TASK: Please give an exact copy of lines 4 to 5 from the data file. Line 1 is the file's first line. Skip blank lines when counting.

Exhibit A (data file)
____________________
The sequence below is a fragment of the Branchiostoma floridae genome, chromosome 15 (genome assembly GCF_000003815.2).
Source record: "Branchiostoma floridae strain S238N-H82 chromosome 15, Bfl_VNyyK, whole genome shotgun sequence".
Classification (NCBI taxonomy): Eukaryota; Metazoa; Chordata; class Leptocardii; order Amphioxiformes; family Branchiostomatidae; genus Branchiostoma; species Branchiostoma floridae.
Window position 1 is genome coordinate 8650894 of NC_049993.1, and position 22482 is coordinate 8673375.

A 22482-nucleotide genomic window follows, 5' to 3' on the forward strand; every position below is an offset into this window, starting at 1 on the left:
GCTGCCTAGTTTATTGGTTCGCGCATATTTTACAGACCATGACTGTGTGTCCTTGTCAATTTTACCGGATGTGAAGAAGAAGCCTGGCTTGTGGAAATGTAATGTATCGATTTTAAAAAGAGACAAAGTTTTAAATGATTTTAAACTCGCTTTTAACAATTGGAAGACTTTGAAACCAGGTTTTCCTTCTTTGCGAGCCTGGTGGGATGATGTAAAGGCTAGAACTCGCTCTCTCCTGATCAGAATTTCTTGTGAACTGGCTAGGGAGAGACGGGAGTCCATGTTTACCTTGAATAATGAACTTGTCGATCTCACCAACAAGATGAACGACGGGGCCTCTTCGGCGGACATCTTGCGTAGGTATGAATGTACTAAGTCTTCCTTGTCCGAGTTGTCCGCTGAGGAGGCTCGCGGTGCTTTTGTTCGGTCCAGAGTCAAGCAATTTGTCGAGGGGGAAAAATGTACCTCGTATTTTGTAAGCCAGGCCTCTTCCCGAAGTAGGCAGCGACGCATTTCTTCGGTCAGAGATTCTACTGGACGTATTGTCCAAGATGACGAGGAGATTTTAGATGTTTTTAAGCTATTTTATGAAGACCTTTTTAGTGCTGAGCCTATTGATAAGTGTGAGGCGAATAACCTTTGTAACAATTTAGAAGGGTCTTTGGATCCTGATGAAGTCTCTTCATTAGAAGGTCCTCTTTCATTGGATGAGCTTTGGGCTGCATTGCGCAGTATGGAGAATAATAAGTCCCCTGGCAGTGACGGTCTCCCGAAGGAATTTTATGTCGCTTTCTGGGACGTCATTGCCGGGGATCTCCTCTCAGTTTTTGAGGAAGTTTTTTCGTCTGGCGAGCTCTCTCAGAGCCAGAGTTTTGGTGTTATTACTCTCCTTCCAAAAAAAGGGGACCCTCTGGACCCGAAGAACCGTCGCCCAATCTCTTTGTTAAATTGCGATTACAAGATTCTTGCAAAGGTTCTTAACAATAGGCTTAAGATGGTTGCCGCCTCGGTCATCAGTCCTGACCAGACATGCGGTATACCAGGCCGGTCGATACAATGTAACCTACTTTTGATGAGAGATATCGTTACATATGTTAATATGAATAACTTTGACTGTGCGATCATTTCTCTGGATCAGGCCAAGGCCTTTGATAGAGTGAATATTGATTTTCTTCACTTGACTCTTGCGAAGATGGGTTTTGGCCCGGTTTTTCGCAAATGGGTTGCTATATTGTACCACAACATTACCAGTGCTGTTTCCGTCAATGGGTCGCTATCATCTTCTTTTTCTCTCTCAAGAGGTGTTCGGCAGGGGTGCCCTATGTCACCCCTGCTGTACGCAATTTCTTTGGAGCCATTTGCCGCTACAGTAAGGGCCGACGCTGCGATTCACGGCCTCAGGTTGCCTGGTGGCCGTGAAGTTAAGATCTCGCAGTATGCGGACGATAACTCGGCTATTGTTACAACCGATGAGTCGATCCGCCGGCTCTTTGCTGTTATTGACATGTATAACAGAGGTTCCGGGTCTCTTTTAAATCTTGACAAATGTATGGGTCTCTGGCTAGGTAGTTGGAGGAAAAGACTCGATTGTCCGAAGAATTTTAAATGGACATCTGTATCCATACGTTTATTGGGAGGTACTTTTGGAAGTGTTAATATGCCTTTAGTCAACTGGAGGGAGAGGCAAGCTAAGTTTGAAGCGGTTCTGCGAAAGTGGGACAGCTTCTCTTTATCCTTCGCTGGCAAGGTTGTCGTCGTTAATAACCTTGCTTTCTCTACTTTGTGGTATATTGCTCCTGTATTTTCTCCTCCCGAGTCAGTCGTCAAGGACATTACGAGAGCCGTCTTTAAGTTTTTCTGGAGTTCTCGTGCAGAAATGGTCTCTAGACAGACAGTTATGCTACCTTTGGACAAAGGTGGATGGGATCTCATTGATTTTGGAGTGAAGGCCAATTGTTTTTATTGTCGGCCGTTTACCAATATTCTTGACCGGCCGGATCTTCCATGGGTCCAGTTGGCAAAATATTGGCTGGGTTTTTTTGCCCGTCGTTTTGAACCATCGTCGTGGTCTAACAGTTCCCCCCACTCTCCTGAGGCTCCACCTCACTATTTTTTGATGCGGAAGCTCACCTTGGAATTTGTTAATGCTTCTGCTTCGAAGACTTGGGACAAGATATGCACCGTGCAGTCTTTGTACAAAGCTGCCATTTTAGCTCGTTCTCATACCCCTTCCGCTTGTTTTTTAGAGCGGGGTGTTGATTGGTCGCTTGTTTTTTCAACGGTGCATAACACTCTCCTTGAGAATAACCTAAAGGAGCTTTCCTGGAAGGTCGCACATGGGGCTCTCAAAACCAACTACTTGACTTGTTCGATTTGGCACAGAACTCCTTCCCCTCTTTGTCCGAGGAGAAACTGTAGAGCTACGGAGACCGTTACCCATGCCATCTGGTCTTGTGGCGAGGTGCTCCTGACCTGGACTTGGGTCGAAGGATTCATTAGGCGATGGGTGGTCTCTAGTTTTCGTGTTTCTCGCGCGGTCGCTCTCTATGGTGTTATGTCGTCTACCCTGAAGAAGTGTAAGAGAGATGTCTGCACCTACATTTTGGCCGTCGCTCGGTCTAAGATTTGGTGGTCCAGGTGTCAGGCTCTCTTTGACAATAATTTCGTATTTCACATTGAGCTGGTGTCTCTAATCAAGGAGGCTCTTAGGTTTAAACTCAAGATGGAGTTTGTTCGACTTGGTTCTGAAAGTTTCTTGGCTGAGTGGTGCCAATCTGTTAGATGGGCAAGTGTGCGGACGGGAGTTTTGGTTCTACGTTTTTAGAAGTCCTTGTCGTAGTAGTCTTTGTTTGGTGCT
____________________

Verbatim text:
Window position 1 is genome coordinate 8650894 of NC_049993.1, and position 22482 is coordinate 8673375.

A 22482-nucleotide genomic window follows, 5' to 3' on the forward strand; every position below is an offset into this window, starting at 1 on the left: